Sekt is the German term for sparkling wine. The majority of Sekt produced (around 95%) is made by the Charmat method with the remaining premium Sekt being made according to the méthode traditionnelle.
Around 90 percent of Sekt is made at least partially from imported wines from Italy, Spain and France. Sekt labeled as Deutscher Sekt is made exclusively from German grapes, and Sekt b.A. (bestimmter Anbaugebiete, in parallel to Qualitätswein b.A.) only from grapes from one of the 13 quality wine regions in Germany.
Some of the premium wines are often made using the Riesling, Pinot blanc, Pinot gris and Pinot noir grapes, with much of it drunk locally rather than exported. These Sekts are usual vintage dated with the village and vineyards that the grapes are from. Premium Sekt b.A. produced in smaller lots is often referred to as Winzersekt (winegrower’s Sekt), since it is typically produced by a producer which has vineyards of his own, rather than by the large Sekt-producing companies (Sektkellereien) which buy grapes or base wine on a large scale for their production. In Austria, the corresponding term is Hauersekt.
German production of sparkling wines dates back to 1826, when G. C. Kessler & Co. was founded in Esslingen am Neckar by Georg Christian Kessler (1787-1842), who had previously worked at the Champagne house Veuve Clicquot from 1807 to 1826. The names used by the German producers for their sparkling wines in the 19th century were “Mousseux”, “Sect” or “Champagne” (or Champagner), but the 1919 Treaty of Versailles forbade Germany the use of this name, long before European Union regulations prohibited its use outside the Champagne region. Sekt was initially an informal German name for sparkling wine, coined in Berlin 1825, but was in common use by the 1890s. Germany long attempted to have the name Sekt reserved for sparkling wine from countries with German as an official language, but these regulations were annulled by the European Court of Justice in 1975. Another legal decision in the 1970s abolished the large producers’ monopoly on Sekt production, allowing winemaking cooperatives and individual winegrowers to produce and sell their own sparkling wines. Together, these two decision produced the situation of the name Sekt being possible to apply to sparkling wines of varying quality level.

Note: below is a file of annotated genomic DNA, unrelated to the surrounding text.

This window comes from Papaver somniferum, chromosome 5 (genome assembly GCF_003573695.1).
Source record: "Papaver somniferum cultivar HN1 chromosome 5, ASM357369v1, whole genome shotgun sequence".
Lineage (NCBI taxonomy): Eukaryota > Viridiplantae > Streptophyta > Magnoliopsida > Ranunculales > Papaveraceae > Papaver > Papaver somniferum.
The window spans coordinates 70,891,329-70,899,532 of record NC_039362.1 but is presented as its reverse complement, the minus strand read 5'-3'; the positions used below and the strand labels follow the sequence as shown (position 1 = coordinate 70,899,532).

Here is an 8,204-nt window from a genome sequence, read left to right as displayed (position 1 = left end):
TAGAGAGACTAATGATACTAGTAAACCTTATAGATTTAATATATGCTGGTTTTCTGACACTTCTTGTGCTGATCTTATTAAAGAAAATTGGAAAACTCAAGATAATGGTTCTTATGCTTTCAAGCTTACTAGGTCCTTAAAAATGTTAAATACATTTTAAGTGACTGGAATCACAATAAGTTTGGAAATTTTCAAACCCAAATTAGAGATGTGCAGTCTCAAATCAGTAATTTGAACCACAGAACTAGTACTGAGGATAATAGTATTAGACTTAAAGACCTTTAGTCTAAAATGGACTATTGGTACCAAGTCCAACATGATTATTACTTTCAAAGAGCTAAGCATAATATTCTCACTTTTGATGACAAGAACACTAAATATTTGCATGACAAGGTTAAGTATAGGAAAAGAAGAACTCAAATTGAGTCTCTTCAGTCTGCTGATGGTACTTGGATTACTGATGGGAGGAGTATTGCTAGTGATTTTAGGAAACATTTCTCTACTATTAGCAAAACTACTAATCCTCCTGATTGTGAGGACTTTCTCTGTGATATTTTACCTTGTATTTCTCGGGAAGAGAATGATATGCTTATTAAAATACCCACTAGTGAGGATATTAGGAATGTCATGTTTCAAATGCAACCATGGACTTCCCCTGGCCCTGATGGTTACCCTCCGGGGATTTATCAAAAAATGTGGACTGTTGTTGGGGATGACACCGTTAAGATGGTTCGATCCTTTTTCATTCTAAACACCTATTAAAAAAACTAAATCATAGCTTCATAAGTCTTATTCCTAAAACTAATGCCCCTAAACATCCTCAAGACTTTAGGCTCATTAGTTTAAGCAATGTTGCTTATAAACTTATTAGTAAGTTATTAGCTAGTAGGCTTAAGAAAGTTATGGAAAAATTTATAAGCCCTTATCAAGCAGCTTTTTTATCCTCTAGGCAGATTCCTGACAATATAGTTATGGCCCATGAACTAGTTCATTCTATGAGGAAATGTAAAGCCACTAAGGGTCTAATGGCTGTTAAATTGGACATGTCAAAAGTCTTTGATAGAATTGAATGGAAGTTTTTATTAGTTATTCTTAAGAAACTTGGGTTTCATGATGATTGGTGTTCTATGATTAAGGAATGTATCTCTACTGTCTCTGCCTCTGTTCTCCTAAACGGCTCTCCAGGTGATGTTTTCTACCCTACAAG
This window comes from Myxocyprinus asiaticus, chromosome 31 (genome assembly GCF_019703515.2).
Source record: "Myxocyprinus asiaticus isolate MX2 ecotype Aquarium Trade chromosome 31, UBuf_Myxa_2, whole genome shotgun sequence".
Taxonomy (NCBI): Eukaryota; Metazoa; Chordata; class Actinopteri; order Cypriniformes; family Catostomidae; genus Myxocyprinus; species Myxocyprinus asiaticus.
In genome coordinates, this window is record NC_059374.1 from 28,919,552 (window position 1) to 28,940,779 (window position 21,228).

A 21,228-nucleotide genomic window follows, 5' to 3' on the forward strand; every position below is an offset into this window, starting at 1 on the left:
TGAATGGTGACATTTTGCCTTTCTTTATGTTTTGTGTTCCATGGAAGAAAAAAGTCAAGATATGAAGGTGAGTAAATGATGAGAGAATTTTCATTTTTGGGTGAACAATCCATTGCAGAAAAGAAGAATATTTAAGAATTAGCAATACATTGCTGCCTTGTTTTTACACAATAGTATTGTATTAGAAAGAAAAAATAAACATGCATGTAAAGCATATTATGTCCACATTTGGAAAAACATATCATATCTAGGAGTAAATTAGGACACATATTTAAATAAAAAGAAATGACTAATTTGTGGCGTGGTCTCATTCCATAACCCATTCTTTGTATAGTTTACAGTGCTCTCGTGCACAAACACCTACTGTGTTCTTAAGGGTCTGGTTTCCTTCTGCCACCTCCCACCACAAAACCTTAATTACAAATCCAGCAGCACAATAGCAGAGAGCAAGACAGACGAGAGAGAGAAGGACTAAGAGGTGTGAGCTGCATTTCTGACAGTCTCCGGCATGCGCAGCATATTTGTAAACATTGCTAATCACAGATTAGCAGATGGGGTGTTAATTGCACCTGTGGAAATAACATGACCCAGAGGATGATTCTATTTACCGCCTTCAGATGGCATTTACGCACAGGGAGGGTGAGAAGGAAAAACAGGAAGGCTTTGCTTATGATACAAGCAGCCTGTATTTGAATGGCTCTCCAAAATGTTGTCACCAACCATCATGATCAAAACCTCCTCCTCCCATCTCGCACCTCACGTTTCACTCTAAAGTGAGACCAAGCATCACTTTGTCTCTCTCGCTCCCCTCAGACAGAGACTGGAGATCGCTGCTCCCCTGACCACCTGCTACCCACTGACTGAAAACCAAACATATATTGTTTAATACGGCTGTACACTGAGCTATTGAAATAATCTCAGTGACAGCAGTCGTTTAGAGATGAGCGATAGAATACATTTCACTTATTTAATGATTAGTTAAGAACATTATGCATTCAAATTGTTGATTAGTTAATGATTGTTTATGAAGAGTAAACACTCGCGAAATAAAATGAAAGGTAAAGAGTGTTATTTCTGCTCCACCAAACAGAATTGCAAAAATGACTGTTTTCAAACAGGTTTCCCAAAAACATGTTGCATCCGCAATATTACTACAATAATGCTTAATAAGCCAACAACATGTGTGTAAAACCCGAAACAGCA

Not all sparkling (bubbling) wines are called Sekt, some are simply Perlwein. Sekt typically comes with elaborate enclosure (safety cage) to withstand its considerable CO2 pressure. It also comes with a Schaumwein tax, which since 2005 has been 136 euro per hectoliter, corresponding to 1.02 euro per 0.75 liter bottle. This tax was famously introduced by Emperor Wilhelm II in 1902 to fund the expansion of the Imperial Navy.
Germans also call some similar foreign wines Sekt, like Krimsekt (often red) from Crimea.
In Austria, Sekt is often made in the méthode champenoise with the Welschriesling and Grüner Veltliner grapes giving the wine a golden hue color. Sparkling rosé are made from the Blaufränkisch grape.
Austria’s history of producing sparkling wine dates back to the Austro-Hungarian empire. Most Austrian Sekt producers are based in Vienna and source their grapes from the Weinviertel region in Lower Austria. Like its German counterpart, Austrian Sekt can be made trocken (dry) or halbtrocken (medium dry).
The first Austrian producer of sparkling wine was Robert Alwin Schlumberger, who presented his first sparkling wine in 1846 under the name Vöslauer weißer Schaumwein (White sparkling wine of Vöslau). It was produced from Blauer Portugieser grapes growing in vineyards in Bad Vöslau which Schlumberger bought in 1843, and the sparkling wine was an immediate success. Stuttgart-born Schlumberger had worked in the Champagne house Ruinart before he moved to Vienna in 1842